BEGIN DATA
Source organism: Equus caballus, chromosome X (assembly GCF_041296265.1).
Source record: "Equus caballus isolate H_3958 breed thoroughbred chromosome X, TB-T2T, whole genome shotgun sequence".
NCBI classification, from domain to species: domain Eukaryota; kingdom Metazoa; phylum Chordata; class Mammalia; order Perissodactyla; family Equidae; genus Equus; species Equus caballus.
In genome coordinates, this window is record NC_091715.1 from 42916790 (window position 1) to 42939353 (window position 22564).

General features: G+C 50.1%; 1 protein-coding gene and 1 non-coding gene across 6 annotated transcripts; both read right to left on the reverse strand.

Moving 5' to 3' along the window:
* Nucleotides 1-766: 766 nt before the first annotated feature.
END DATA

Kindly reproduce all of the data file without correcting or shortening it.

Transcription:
Source organism: Equus caballus, chromosome X (assembly GCF_041296265.1).
Source record: "Equus caballus isolate H_3958 breed thoroughbred chromosome X, TB-T2T, whole genome shotgun sequence".
NCBI classification, from domain to species: domain Eukaryota; kingdom Metazoa; phylum Chordata; class Mammalia; order Perissodactyla; family Equidae; genus Equus; species Equus caballus.
In genome coordinates, this window is record NC_091715.1 from 42916790 (window position 1) to 42939353 (window position 22564).

General features: G+C 50.1%; 1 protein-coding gene and 1 non-coding gene across 6 annotated transcripts; both read right to left on the reverse strand.

Moving 5' to 3' along the window:
* Nucleotides 1-766: 766 nt before the first annotated feature.